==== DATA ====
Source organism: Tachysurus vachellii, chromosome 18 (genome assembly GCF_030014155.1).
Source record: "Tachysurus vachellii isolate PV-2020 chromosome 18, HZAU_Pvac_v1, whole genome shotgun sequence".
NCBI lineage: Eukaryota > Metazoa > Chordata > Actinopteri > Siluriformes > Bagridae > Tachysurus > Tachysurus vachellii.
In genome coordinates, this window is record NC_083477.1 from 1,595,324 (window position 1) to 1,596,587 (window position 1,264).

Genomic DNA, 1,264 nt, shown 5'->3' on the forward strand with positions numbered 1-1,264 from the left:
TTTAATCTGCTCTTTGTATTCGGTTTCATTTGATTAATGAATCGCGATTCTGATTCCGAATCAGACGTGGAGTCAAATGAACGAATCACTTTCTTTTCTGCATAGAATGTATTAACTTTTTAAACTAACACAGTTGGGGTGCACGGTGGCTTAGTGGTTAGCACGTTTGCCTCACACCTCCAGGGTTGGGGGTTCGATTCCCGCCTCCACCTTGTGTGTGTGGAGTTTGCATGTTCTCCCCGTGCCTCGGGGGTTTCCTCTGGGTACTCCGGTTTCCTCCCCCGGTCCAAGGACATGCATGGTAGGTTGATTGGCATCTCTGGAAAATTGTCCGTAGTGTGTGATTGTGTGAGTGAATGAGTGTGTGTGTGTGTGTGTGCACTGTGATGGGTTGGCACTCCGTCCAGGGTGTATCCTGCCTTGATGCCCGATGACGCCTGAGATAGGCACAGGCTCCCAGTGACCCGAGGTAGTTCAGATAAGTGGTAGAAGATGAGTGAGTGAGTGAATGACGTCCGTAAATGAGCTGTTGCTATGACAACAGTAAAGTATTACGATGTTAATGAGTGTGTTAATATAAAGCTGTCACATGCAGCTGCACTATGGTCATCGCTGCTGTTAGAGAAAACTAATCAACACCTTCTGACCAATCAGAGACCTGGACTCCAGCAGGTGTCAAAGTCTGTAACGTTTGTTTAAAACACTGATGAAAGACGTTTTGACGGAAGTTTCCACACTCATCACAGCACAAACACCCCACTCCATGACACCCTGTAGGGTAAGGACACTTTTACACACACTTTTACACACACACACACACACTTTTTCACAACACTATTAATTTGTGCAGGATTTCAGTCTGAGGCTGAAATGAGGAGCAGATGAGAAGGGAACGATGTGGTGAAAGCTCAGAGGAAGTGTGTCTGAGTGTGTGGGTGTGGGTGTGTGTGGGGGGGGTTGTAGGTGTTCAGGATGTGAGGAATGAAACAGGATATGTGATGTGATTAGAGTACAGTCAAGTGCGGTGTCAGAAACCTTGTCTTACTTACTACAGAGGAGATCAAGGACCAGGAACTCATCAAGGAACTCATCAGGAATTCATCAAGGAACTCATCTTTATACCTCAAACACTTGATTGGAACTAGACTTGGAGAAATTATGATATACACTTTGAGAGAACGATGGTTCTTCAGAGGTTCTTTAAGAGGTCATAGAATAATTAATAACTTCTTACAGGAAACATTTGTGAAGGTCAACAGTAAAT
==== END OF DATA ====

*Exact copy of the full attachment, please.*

Source organism: Tachysurus vachellii, chromosome 18 (genome assembly GCF_030014155.1).
Source record: "Tachysurus vachellii isolate PV-2020 chromosome 18, HZAU_Pvac_v1, whole genome shotgun sequence".
NCBI lineage: Eukaryota > Metazoa > Chordata > Actinopteri > Siluriformes > Bagridae > Tachysurus > Tachysurus vachellii.
In genome coordinates, this window is record NC_083477.1 from 1,595,324 (window position 1) to 1,596,587 (window position 1,264).

Genomic DNA, 1,264 nt, shown 5'->3' on the forward strand with positions numbered 1-1,264 from the left:
TTTAATCTGCTCTTTGTATTCGGTTTCATTTGATTAATGAATCGCGATTCTGATTCCGAATCAGACGTGGAGTCAAATGAACGAATCACTTTCTTTTCTGCATAGAATGTATTAACTTTTTAAACTAACACAGTTGGGGTGCACGGTGGCTTAGTGGTTAGCACGTTTGCCTCACACCTCCAGGGTTGGGGGTTCGATTCCCGCCTCCACCTTGTGTGTGTGGAGTTTGCATGTTCTCCCCGTGCCTCGGGGGTTTCCTCTGGGTACTCCGGTTTCCTCCCCCGGTCCAAGGACATGCATGGTAGGTTGATTGGCATCTCTGGAAAATTGTCCGTAGTGTGTGATTGTGTGAGTGAATGAGTGTGTGTGTGTGTGTGTGCACTGTGATGGGTTGGCACTCCGTCCAGGGTGTATCCTGCCTTGATGCCCGATGACGCCTGAGATAGGCACAGGCTCCCAGTGACCCGAGGTAGTTCAGATAAGTGGTAGAAGATGAGTGAGTGAGTGAATGACGTCCGTAAATGAGCTGTTGCTATGACAACAGTAAAGTATTACGATGTTAATGAGTGTGTTAATATAAAGCTGTCACATGCAGCTGCACTATGGTCATCGCTGCTGTTAGAGAAAACTAATCAACACCTTCTGACCAATCAGAGACCTGGACTCCAGCAGGTGTCAAAGTCTGTAACGTTTGTTTAAAACACTGATGAAAGACGTTTTGACGGAAGTTTCCACACTCATCACAGCACAAACACCCCACTCCATGACACCCTGTAGGGTAAGGACACTTTTACACACACTTTTACACACACACACACACACTTTTTCACAACACTATTAATTTGTGCAGGATTTCAGTCTGAGGCTGAAATGAGGAGCAGATGAGAAGGGAACGATGTGGTGAAAGCTCAGAGGAAGTGTGTCTGAGTGTGTGGGTGTGGGTGTGTGTGGGGGGGGTTGTAGGTGTTCAGGATGTGAGGAATGAAACAGGATATGTGATGTGATTAGAGTACAGTCAAGTGCGGTGTCAGAAACCTTGTCTTACTTACTACAGAGGAGATCAAGGACCAGGAACTCATCAAGGAACTCATCAGGAATTCATCAAGGAACTCATCTTTATACCTCAAACACTTGATTGGAACTAGACTTGGAGAAATTATGATATACACTTTGAGAGAACGATGGTTCTTCAGAGGTTCTTTAAGAGGTCATAGAATAATTAATAACTTCTTACAGGAAACATTTGTGAAGGTCAACAGTAAAT